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Diabetes Symptoms and Diet

For quite sometime now, diabetes has been –and continues to be— the bane of a good percentage of the population of most countries. It affects about 20 million Americans alone, with another 40 million having prediabetes, an early affliction of type 2 diabetes. After the digestive organs have absorbed glucose or sugar into the bloodstream, insulin from the pancreas transfers glucose to the fats, muscle and the liver for fuel. Diabetes occurs when the pancreas does not make enough insulin, the liver, muscles and fat do not use insulin the normal way, or a combination of both.

The disease is classified into two forms with an additional type for women. Type 1 affects the individual from childhood, though most are diagnosed only when they are aged about 20 years old. In this type the body produces no or very little insulin so that daily injections are needed.  The causes are largely unknown although genetics is believed to play a great part.

Type 2 or adult-onset diabetes is by far the most common and is starting to affect younger people. Here the body fails to produce sufficient insulin to regulate blood sugar, so that maintenance medicine is often required. Many type 2 diabetics do not know they are affected. The third is gestational diabetes that affects only pregnant women.  Though commonly just temporary, it nevertheless takes the individual at a higher risk for type 2 diabetes later.

Symptoms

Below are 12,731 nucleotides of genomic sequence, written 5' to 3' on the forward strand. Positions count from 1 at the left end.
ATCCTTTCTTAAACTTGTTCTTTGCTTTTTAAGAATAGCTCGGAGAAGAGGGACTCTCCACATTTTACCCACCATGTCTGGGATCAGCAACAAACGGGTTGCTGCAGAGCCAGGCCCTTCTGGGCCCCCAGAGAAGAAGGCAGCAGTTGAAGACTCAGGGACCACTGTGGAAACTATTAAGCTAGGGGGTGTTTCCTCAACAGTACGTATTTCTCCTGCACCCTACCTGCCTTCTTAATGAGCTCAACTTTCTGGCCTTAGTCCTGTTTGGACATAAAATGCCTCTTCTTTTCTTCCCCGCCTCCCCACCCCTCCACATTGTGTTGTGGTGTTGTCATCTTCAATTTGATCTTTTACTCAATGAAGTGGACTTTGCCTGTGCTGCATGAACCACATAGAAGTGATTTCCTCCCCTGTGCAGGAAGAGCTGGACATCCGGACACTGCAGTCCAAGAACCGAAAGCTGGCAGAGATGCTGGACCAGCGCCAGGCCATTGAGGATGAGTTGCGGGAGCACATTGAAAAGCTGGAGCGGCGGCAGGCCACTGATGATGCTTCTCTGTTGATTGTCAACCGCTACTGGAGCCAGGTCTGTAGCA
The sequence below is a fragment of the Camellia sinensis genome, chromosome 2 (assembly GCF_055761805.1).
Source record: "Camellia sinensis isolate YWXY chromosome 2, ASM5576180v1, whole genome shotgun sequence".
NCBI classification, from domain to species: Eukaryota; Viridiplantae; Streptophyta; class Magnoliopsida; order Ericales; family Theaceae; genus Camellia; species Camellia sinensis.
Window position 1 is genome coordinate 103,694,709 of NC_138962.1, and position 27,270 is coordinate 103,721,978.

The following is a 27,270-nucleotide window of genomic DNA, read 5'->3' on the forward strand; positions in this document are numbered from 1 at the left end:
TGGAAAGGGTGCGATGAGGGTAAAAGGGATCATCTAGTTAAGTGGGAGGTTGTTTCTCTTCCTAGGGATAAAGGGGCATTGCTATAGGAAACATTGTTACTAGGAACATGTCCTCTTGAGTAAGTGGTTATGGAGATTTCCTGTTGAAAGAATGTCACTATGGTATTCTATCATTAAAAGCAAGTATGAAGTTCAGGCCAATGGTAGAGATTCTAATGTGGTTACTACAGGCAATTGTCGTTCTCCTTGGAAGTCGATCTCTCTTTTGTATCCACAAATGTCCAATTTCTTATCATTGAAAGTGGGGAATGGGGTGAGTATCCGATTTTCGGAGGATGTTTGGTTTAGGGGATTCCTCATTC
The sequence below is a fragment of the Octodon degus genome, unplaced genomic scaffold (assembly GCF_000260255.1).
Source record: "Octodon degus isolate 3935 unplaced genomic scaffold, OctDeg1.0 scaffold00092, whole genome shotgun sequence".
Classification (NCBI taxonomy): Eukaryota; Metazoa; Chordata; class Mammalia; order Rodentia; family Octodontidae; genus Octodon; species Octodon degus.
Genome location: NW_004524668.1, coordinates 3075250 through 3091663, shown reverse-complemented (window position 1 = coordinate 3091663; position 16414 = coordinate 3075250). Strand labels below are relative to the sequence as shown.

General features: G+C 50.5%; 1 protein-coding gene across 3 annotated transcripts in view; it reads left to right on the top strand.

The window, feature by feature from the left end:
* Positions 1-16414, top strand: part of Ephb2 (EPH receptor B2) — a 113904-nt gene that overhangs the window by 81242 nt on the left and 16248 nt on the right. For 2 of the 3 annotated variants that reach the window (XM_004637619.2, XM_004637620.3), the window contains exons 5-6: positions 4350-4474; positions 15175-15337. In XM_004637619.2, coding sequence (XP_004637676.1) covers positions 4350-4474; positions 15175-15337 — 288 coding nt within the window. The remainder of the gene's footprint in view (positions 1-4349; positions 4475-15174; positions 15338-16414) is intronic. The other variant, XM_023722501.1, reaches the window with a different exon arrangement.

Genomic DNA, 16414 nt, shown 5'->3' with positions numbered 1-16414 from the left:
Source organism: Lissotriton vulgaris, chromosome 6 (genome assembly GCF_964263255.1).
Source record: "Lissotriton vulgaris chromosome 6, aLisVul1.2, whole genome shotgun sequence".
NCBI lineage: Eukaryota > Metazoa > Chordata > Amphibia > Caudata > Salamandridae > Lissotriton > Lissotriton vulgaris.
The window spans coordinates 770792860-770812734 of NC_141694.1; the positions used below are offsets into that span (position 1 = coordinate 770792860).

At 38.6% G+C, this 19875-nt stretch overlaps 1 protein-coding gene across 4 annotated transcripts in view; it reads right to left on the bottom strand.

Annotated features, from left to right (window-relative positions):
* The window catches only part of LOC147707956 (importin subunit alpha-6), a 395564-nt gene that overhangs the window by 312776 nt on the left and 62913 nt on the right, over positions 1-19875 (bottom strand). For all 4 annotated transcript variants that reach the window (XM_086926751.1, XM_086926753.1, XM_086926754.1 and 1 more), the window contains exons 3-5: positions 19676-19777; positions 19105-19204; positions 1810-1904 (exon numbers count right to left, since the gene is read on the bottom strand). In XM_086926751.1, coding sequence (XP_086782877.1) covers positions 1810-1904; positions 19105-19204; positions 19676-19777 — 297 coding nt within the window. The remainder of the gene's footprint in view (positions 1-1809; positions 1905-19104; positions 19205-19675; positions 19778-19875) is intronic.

Individuals affected with Type 1 diabetes commonly show the symptoms over a short period, mostly only in an emergency, when the symptoms are mistaken for something else. They include fatigue, inordinate thirst and urination, vomiting and nausea and decrease in weight despite good eating. Type 2 diabetics may additionally suffer from blurry vision and numbness on the body ends like toes. However, this type develops so gradually many diabetics do not feel any symptoms until complications arise, because diabetes damage the blood vessels and nerves as well as the autoimmunity capabilities.

Diet for diabetics

If you are a diabetic, you should collaborate with your doctor and dietitian regarding the amounts of fat, protein and carbohydrates you must eat to control your levels of glucose. In general, however, your diet should be low fat and low in carbohydrates, since both contribute much to the production of blood sugar.  The Diabetes Food Pyramid lists food groups based on their carbohydrates and protein content, and diabetics should ingest more of the groups in the bottom part.

Grains, vegetables, whole fruits are the best foods for diabetic persons, particularly those high in fiber. Fruit juices should not contain sugar or syrups, and low-fat or nonfat milk in lieu of yogurt which contains sugar.  No hamburgers, cheese, butter, bacon. Limit alcohol intake and take it with meals after determining with your health care provider the appropriate amounts.

Fish and poultry are recommended, though the skin of chicken and turkeys should be removed first. They contain much cholesterol. Lean cuts of wild game, veal, pork or beef are suggested, all the fatty parts trimmed off. No frying as much as possible; broiling, baking, grilling or roasting instead.

Diabetes can be controlled. All you need are correct diet and lots of determination to avoid the foods you crave.

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